Taking the shuttle with my dad, and sitting in the waiting area in the radiotherapy department, I observed many people with bald heads or headscarves, some patients looking underweight or just washed out, and felt an anger arise in me while I thought, “WHY?”

WHY do people get cancer? Yes, that was one of my questions. But, more pressing, was my thought, WHY do people accept a treatment like chemo, radiation or surgery (or all three) which often causes them to feel considerably sicker and frequently doesn’t work? WHY is it that it seems to be accepted by the majority of the population that cutting, burning and poisoning the body is the right way to treat cancer? WHY, at a time when people need their immune systems to be at the peak of efficiency, are we recommending treatment that knocks the immune system down? WHY aren’t more people researching other options which have worked for others, which involve cleansing the body of toxins rather than flooding it with toxins?

Back to the WHY of getting cancer. That does not have a cut and dried answer. You can look at a smoker who smokes 60 a day for 50 years (like my dad) and say, yup, I can totally see why he has lung cancer. But then how many other smokers don’t have it? You can look at a drinker who drank a bottle of whisky every day for years and say, yup, can totally see why he has liver cancer. But what about the ones who don’t? What about the good people with no obvious vices, like my friend Anne, who suddenly noticed one day that she had some mystery lumps under her arm? What did she do to deserve that?

It’s complicated. Just thinking of all the things that cancer can be attributed to….I’ll make a list quickly off the top of my head….

  • smoking
  • drinking
  • a blow to the body
  • pollution in the air
  • pesticides in the food
  • chemicals in the water
  • hormones in meat and dairy
  • a crappy diet that depresses the immune system and allows the cancer cells to proliferate

Because, you know, it’s said we all have cancer cells in our bodies all the time, but our immune system is what’s keeping everything in check. I have watched two different DVDs lately on the benefits of a plant-based diet. Many people have cured themselves of serious life-threatening disease by eating a vegan diet. It makes sense to assume that starting to eat a plant-based before you have  symptoms like high blood pressure, heart disease and diabetes will ensure a healthy life. And it’s never too late to make the change. But the point is that certain foods, like casein in milk, have been shown to “turn on” cancer cells. Other foods, like vegetables, protect us with anti-cancer properties and by keeping our bodies clean and our immune system strong.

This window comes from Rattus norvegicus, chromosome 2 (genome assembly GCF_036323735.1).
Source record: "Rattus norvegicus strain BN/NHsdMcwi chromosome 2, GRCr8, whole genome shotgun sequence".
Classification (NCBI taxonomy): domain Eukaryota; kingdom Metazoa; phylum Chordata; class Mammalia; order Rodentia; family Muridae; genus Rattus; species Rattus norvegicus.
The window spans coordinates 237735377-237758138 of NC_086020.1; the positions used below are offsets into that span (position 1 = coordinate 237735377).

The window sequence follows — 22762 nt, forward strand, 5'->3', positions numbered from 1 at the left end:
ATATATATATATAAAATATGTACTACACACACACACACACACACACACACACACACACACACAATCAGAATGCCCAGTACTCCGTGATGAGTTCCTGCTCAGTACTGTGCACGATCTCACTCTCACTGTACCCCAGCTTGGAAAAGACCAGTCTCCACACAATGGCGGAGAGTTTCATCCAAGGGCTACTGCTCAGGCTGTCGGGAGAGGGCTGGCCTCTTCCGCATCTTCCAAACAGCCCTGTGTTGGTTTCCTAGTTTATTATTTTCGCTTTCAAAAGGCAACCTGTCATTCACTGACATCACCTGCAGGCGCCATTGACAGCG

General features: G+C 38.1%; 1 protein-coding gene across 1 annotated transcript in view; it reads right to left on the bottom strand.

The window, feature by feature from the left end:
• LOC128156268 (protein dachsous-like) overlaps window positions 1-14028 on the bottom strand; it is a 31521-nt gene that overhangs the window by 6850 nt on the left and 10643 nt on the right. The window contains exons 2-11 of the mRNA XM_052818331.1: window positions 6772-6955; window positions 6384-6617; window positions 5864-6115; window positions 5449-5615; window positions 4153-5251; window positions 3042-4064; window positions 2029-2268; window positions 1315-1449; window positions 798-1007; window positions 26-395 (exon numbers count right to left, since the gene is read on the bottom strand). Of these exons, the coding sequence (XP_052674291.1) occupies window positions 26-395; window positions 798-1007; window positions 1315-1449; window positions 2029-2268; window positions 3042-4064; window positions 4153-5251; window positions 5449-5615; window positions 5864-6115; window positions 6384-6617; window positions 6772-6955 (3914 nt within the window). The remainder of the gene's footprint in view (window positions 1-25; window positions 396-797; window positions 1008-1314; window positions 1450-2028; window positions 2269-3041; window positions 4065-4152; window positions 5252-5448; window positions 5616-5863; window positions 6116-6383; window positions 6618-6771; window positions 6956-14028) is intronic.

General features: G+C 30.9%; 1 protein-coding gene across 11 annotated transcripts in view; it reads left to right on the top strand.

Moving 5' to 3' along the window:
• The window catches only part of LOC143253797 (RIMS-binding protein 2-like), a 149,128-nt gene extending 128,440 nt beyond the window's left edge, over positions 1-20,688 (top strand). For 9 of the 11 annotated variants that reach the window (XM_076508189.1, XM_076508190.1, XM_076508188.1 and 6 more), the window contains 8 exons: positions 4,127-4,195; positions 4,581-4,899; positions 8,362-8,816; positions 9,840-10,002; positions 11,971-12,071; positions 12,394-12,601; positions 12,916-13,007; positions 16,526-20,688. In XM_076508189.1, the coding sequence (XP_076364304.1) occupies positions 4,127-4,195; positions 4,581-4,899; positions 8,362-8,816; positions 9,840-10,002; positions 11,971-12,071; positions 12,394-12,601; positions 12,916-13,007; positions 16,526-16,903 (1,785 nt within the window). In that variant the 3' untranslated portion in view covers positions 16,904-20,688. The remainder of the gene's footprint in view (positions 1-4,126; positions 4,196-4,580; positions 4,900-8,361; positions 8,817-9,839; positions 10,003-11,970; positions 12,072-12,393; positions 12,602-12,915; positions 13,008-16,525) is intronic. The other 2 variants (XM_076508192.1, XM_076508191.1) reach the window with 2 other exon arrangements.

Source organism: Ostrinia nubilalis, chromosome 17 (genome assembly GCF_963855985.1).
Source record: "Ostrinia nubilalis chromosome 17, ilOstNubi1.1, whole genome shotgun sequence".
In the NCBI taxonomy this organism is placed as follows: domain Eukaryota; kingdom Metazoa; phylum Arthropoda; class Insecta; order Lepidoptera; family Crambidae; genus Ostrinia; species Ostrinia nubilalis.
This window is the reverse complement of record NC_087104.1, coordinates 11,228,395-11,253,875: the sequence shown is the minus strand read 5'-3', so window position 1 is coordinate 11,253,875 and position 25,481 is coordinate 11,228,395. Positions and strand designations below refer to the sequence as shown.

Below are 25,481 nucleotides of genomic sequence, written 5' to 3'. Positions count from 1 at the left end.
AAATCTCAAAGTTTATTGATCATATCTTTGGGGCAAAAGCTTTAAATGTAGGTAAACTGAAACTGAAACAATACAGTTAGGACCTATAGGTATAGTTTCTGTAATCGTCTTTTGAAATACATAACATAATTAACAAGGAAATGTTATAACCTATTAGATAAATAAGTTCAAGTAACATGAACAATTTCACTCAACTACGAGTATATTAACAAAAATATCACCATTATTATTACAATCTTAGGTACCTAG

Of course, there is one more aspect that I haven’t covered yet, and that is the spiritual one. I believe that I have a soul that has lived many times in other physical bodies. I believe that karma is acquired from those previous lives, whether “bad” or “good.” At the time of my conception in this life, I entered this physical body with a plan. The plan was not set in stone – the path I took would depend on my choices while here. So what I’m suggesting here is that, in order to clear some karma, the people who get cancer are subconsciously accepting the suffering that goes with it as a life lesson. If they die, then maybe the lesson wasn’t learned, and they go on to another life with more work to do. On the other hand, others who are seen to be “cured” of cancer and go on to live many more years may have learned their lesson and successfully cleared their karma.

This is my belief and I’m not saying I’m right and that people who don’t agree with me are wrong. But believing in a greater plan, a bigger picture, helps me to understand why seemingly random people get cancer (I don’t believe in “random”) and others don’t.

To conclude, my dad completed two weeks of radiation treatment in May. He returned home and wasn’t feeling any the worse for wear and the hope was that the tumour would shrink and ease his breathing and buy him a bit more time. I wasn’t wildly optimistic about a “cure” but I wanted him to be comfortable. Now back in Canada, I spoke to him on the phone a couple of times and he seemed okay. Then, one day when I called, he said that suddenly he’d lost the desire for his Niquitin (nicotine lozenges that he’d been taking since he gave up smoking two years ago). Also he was having trouble doing his daily newspaper puzzles. The next time was different again – he could only answer my questions with Yes or No or I Don’t Know and sounded confused. I asked my mum and sister about it and they agreed there was something going on. He had a CT scan that showed a “lesion” – something growing in his brain that was causing the problem with his thinking. He was suddenly passive, after a lifetime of being quite irritable and forceful in his opinions. He couldn’t do a crossword. Couldn’t even string a sentence together. He won’t come to the phone to talk to me any  more – it’s too difficult for him – so I can’t do anything but get updates from my family and send love in my heart. I am sure that it won’t be long before he passes on and I have to accept that. Of course, however prepared I think I am for the loss of my dad in my life, I know it will be a tough thing to bear when the time comes.